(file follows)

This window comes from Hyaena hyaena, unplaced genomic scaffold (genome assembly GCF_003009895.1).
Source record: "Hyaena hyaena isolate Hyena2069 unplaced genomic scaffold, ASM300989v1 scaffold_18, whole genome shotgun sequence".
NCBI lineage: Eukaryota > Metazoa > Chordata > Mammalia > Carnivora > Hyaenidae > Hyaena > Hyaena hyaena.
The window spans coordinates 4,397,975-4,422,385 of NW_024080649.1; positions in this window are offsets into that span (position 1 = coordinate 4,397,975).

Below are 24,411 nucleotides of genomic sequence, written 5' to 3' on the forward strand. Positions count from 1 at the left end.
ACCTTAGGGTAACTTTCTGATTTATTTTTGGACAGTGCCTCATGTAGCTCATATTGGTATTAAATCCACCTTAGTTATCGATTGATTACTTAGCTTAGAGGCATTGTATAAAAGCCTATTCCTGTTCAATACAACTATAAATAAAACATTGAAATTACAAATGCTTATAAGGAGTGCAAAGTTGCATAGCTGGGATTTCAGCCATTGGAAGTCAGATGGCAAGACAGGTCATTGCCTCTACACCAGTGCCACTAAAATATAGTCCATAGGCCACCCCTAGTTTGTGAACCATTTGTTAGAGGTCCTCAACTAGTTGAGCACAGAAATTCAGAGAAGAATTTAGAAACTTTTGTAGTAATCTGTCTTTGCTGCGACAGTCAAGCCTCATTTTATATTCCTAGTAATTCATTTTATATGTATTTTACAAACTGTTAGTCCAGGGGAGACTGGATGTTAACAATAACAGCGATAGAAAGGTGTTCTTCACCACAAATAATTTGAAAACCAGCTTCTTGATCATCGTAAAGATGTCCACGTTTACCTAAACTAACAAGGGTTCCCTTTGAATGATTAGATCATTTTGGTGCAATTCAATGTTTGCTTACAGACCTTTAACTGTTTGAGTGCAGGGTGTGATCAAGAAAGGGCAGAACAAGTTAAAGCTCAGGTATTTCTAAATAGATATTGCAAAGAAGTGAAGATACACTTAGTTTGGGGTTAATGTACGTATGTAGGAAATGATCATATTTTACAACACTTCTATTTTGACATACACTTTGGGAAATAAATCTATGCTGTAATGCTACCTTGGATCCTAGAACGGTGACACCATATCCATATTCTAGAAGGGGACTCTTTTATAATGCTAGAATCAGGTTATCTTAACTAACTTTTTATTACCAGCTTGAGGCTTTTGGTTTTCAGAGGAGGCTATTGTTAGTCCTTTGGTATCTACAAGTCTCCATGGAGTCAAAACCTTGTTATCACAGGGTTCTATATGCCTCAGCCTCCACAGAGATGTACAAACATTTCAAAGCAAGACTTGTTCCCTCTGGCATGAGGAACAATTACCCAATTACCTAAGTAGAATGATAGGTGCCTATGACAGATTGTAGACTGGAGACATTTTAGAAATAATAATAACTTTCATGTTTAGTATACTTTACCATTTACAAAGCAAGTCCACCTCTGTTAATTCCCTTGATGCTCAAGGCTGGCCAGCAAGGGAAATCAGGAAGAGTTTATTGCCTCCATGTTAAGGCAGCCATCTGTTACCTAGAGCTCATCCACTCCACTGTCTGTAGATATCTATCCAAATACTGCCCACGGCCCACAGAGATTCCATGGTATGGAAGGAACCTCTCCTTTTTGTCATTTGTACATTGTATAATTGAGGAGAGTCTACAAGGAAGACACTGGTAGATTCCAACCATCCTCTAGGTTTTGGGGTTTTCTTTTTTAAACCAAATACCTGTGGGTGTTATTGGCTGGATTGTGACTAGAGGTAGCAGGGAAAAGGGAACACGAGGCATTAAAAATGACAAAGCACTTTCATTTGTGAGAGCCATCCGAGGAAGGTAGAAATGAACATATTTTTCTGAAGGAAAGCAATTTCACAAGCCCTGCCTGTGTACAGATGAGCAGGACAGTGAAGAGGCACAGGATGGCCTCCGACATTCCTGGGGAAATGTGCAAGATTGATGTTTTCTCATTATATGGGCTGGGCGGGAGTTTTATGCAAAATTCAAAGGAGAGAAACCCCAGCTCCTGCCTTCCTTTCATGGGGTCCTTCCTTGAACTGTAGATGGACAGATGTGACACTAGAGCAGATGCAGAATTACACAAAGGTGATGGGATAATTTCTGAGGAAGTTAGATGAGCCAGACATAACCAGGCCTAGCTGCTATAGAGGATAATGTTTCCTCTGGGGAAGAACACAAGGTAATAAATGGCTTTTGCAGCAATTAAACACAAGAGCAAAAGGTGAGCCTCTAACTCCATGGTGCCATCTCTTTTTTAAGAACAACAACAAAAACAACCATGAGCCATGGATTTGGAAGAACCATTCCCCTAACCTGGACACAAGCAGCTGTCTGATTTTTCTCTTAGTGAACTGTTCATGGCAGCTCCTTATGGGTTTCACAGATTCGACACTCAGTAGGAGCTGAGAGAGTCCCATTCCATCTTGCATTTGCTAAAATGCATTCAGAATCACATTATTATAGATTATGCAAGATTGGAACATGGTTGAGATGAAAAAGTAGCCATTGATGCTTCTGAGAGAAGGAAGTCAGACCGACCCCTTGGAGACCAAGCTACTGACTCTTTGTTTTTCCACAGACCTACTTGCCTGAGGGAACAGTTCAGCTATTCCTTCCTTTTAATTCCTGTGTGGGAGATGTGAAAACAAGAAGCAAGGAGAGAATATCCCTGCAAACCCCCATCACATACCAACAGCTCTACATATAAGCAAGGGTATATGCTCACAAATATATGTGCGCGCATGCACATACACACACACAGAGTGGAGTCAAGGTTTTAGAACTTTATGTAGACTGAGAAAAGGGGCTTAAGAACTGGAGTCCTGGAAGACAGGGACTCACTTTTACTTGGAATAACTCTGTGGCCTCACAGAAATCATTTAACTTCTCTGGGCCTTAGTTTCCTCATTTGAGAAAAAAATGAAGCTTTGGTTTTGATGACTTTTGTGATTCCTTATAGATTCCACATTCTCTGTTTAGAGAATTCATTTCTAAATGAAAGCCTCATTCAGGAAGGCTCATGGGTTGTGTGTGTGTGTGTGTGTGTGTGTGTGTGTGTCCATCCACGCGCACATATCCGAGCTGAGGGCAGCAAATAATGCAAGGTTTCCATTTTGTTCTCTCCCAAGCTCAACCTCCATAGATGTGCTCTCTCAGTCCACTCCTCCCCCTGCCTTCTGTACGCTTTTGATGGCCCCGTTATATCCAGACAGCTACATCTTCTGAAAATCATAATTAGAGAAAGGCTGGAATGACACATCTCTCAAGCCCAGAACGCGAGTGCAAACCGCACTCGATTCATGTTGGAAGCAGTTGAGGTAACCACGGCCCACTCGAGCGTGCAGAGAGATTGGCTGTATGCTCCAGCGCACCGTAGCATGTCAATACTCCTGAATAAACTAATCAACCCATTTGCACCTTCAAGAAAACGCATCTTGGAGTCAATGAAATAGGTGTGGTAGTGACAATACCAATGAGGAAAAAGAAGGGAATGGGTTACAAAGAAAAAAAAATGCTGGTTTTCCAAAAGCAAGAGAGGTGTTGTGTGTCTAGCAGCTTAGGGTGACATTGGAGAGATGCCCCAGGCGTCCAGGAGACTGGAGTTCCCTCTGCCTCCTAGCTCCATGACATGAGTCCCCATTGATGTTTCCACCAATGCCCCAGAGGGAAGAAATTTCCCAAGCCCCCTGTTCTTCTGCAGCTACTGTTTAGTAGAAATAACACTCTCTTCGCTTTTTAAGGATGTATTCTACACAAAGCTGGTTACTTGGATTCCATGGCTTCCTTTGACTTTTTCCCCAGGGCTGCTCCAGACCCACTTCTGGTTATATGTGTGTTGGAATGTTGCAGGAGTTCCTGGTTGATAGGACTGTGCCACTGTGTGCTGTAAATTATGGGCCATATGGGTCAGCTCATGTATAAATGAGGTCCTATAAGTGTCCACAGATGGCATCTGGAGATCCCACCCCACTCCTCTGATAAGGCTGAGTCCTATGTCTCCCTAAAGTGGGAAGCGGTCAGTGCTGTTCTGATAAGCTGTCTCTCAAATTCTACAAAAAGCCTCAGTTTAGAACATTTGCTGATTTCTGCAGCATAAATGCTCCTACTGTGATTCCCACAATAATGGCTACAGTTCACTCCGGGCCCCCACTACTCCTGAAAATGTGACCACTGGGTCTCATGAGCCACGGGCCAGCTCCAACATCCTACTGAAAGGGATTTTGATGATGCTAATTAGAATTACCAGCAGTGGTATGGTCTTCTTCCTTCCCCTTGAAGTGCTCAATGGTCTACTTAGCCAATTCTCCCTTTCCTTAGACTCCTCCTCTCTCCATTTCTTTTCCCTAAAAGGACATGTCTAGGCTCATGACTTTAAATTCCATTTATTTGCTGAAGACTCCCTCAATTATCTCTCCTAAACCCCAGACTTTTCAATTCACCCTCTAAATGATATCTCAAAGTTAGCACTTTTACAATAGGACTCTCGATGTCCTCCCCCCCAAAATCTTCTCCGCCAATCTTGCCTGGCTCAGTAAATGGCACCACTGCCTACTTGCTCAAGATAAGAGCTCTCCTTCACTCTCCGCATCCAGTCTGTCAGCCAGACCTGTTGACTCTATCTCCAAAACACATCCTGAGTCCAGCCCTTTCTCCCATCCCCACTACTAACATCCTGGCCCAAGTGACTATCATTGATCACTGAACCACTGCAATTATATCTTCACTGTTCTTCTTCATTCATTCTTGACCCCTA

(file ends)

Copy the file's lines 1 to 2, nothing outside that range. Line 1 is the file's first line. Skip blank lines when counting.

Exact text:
This window comes from Hyaena hyaena, unplaced genomic scaffold (genome assembly GCF_003009895.1).
Source record: "Hyaena hyaena isolate Hyena2069 unplaced genomic scaffold, ASM300989v1 scaffold_18, whole genome shotgun sequence".